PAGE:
We do have Covid19 IgG/IgM Immunoassay rapid tests to fight the pandemic
0

Your Cart is Empty

MA3012

Pratt Pouch for ARV for HIV

The Pratt Pouch is a drug delivery device that allows pre-dosing of antiretrovirals for infants born to HIV positive mothers. The device has the following properties:

  • Ultra low cost and more reliable dosing
  • Heat-stable means of treating newborns
  • More discreet than a large bottle and dropper for reducing stigma of HIV

THE PROBLEM

Every year tens of thousands of infants are infected with HIV during childbirth or breastfeeding.  Antiretroviral prophylaxis Nevirapine (NVP), properly dosed and administered, can prevent this transmission of HIV, but the drugs must be given within 24 hours of birth (or at most 72 hours) and they must be given to HIV-exposed infants for six weeks. The current means of administering ARVs to an infant are often with a bottle and dropper, a method that has proven to be messy and unreliable. It is very difficult to get precisely the right dosage when using a dropper, bottle and active infant

THE SOLUTION

The Pratt Pouch allows reliable, pre-dosed administration of the life-saving drugs in the home, by the mother. This innovation has the potential to stop a large percentage of new HIV infections each year (without ARVs 15-45% of infants with HIV positive mothers will be infected with the virus). 

This unique drug delivery method (a single dose sealed polyethylene pouch) allows home based provision of antiretrovirals for newborns in remote settings. Many women give birth at home (50 percent globally) and live too far from a clinic to travel back and forth.  ARVs in a bottle are subject to measurement errors and spills.  With the Pratt Pouch, a mother brings home a 14 day to six week supply of pre-dosed pouches.  At home she tears open the pre-dosed package and drops the life-saving drugs into the infant's mouth.  Studies of the Pratt Pouch in the field indicate that dosing accuracy improves from 50 percent to 90 percent with use of the Pratt Pouch, allowing enhanced prevention of mother to child transmission of HIV.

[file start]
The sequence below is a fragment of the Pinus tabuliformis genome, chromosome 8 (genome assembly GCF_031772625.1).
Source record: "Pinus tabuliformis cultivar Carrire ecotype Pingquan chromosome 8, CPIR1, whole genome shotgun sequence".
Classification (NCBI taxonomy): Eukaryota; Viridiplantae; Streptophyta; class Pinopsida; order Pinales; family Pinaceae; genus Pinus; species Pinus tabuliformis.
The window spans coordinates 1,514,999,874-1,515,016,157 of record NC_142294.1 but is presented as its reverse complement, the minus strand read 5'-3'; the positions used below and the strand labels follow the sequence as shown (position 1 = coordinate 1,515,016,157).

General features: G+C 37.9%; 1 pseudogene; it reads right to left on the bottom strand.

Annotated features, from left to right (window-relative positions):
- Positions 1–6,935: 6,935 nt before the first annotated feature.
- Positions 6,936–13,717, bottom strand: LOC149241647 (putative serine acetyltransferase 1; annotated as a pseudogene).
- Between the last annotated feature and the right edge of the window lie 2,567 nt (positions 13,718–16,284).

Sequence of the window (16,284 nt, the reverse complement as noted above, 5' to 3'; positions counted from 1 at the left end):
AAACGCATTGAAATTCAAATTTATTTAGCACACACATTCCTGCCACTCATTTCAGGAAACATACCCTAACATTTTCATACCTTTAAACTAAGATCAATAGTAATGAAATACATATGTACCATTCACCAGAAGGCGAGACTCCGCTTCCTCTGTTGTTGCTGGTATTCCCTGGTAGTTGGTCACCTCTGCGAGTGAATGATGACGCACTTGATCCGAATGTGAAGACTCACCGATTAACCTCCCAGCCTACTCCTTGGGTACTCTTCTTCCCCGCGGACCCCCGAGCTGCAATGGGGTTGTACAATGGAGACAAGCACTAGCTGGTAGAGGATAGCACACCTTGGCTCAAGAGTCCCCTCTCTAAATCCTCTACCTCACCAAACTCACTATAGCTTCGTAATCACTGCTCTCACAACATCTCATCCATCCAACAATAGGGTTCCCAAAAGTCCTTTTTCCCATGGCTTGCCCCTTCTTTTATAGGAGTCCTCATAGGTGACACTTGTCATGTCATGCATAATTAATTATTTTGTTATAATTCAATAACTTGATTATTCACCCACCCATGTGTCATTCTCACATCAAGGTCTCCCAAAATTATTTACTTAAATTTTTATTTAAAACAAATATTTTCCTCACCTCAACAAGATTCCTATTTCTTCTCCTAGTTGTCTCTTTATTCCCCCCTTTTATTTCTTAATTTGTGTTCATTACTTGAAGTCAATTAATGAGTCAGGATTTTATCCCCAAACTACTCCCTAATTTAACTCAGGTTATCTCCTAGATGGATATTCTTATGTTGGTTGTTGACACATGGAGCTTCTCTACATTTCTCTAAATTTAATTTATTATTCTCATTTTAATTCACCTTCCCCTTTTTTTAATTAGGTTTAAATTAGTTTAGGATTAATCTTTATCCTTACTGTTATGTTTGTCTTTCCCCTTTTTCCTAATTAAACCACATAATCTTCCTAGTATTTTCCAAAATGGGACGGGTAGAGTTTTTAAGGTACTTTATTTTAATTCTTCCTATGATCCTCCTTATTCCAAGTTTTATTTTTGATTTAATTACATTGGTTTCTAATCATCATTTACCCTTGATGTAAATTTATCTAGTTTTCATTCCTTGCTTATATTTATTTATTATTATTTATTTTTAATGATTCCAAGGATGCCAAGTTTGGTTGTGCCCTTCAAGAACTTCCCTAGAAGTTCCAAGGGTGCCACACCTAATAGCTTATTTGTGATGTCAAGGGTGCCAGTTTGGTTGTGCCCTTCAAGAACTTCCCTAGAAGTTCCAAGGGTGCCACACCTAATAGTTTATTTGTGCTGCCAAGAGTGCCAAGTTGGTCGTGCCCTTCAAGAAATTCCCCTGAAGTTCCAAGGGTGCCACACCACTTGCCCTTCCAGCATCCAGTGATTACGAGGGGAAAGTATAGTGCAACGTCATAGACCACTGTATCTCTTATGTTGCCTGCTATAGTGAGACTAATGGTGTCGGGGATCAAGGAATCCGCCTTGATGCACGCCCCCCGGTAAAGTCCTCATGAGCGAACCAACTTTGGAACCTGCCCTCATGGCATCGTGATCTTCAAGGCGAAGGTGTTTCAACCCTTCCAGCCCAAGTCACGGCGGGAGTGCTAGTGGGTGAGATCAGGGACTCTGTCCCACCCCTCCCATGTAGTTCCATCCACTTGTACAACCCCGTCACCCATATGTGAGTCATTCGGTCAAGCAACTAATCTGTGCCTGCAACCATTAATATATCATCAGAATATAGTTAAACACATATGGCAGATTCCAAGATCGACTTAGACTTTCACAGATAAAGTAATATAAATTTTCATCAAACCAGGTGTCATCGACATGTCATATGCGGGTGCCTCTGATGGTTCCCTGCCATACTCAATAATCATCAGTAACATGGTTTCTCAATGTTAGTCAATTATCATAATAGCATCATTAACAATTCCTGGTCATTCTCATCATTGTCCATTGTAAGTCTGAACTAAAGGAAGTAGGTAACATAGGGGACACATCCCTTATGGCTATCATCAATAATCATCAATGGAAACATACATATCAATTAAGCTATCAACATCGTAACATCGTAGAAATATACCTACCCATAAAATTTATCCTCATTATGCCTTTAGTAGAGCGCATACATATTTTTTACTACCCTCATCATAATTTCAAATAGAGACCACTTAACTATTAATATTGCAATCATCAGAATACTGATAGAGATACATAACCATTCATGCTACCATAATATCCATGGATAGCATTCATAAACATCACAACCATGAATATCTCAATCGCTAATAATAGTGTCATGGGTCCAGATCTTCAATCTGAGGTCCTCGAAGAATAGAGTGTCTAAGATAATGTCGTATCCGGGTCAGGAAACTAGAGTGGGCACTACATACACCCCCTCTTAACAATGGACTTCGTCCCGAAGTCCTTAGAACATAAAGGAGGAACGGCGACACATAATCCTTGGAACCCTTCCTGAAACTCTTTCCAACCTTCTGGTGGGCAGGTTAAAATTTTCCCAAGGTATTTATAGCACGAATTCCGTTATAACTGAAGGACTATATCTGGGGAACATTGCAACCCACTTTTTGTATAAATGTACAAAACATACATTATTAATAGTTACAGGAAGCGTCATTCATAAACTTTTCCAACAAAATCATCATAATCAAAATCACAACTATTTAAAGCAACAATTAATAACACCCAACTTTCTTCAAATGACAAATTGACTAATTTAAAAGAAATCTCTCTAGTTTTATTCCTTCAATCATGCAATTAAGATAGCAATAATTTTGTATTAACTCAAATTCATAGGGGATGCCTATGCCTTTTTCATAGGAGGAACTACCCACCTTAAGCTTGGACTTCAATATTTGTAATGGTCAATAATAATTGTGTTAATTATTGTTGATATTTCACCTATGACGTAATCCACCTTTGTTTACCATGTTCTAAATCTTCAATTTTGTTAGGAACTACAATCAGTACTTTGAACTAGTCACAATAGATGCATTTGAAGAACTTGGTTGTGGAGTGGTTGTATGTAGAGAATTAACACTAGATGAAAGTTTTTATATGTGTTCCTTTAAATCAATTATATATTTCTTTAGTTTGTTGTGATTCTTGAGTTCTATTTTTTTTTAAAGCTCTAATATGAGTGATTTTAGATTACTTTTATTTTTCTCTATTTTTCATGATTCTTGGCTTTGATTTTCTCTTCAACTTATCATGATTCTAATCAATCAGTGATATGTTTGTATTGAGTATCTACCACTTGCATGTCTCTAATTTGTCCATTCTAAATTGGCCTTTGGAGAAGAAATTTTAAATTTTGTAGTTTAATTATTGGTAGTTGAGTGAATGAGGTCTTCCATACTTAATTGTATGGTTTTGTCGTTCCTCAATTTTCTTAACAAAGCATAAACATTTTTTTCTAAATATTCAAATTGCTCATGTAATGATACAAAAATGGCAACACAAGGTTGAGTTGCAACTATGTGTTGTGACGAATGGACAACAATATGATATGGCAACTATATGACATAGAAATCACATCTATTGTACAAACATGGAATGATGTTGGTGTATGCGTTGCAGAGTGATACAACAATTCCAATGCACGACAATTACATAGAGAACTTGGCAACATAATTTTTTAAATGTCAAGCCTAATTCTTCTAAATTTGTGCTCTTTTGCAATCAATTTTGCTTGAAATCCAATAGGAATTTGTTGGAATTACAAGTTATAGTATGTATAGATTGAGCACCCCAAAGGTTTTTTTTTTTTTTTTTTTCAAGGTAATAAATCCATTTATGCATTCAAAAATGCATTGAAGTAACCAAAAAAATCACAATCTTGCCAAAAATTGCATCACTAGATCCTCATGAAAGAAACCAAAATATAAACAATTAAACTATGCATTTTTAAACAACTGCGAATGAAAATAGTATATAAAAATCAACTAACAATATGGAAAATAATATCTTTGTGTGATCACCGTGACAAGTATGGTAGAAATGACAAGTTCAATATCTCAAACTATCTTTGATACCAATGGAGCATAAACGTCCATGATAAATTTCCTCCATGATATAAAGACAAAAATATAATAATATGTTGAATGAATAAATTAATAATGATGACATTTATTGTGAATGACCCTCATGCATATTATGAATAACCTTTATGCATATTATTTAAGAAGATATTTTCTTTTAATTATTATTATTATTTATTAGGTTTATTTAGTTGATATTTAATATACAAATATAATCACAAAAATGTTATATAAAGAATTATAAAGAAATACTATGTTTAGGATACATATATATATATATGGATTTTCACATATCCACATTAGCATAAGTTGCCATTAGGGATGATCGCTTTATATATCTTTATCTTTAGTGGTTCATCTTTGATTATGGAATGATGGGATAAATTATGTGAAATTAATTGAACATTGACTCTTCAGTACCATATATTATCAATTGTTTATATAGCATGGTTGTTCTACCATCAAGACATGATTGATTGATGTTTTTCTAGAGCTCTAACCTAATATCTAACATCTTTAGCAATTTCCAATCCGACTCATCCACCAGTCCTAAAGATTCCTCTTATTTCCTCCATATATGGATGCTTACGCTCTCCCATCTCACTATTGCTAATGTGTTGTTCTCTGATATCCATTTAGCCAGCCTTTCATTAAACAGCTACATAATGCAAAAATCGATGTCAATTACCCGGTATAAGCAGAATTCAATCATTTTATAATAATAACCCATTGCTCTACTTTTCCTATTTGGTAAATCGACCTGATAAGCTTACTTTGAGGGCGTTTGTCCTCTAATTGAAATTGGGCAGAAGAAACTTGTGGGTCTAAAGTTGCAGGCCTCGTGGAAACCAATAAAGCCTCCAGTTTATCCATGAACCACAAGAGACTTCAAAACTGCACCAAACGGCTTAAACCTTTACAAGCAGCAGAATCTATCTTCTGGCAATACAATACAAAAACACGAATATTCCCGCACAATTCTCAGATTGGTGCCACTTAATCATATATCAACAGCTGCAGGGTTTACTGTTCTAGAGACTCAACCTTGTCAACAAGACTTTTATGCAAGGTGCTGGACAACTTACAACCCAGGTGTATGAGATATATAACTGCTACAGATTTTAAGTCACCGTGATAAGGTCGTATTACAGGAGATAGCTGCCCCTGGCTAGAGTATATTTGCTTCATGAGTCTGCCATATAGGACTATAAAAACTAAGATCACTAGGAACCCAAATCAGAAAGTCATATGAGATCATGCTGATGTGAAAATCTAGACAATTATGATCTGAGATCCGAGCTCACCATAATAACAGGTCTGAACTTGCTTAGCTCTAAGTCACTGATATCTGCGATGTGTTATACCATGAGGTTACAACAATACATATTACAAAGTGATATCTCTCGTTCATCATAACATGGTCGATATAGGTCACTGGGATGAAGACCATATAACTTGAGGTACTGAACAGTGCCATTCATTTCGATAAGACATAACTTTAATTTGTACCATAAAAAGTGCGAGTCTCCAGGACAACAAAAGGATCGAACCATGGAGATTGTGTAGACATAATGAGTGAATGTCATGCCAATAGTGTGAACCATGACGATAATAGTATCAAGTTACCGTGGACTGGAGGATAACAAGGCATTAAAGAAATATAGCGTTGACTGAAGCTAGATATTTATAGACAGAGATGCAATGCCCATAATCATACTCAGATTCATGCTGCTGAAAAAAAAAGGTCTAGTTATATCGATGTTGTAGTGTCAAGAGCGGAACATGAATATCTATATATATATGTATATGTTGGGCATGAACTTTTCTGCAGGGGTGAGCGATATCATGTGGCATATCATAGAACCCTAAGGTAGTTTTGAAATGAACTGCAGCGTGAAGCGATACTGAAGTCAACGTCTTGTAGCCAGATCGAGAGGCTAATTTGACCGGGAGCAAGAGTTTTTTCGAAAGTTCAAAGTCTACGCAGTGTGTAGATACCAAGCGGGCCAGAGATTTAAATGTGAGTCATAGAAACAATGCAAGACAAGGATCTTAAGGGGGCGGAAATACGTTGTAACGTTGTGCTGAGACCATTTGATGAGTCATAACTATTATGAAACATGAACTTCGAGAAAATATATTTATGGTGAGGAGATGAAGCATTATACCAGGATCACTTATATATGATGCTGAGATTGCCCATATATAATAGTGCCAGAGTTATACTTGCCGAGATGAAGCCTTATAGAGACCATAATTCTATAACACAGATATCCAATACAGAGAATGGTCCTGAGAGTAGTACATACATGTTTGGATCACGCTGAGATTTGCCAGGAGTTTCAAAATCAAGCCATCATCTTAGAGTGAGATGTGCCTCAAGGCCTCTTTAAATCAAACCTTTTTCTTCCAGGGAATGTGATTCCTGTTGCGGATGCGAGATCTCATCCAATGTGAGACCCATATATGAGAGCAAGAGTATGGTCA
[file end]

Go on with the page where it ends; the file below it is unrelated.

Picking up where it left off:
The unique four-layer pouch is a drug delivery device that preserves antiretroviral medicines at room temperature and allows PMTCT (prevention of mother to child transmission of HIV). This method is in use in Uganda and Ecuador.  In Ecuador, through VIHDA, HIV has already been prevented in 1000 infants.  

The Pratt Pouch is filled and sealed with a heat sealer so that the anti-retrovirals (ARVs) can be stored at home until needed after a home birth.

The Pratt Pouch was developed by Duke University's Engineering School and tested in clinical trials in Ecuador, Zambia and Tanzania. In Uganda, the Elizabeth Glaser Pediatric AIDS Foundation is scaling up the Pratt Pouch to reach 40,000 HIV positive mothers and to prevent the transmission of HIV from mother to child, with support from The Gates Foundation and Saving Lives at Birth. The unique packaging allows antiretrovirals to be packaged for a life span of 12 months.

Local pharmacies can be equipped to fill the pouches on location and then distribute the pouches to hospitals, clinics and rural communities. There are two models currently in use for pouch filling:  1) In Ecuador, pouches are filled by hand using a simple syringe, syringe tip and pouch sealing setup 2) In Uganda centralized and mechanized pouch filling machines are being set up in cooperation with the Ministry of Health. At home, a mother or caregiver tears open the Pratt pouch packet and squeeze the medication into a baby’s mouth – much like a packet of ketchup. User feedback indicates that mothers prefer this discreet method of providing ARVs, reducing the stigma associated with HIV status.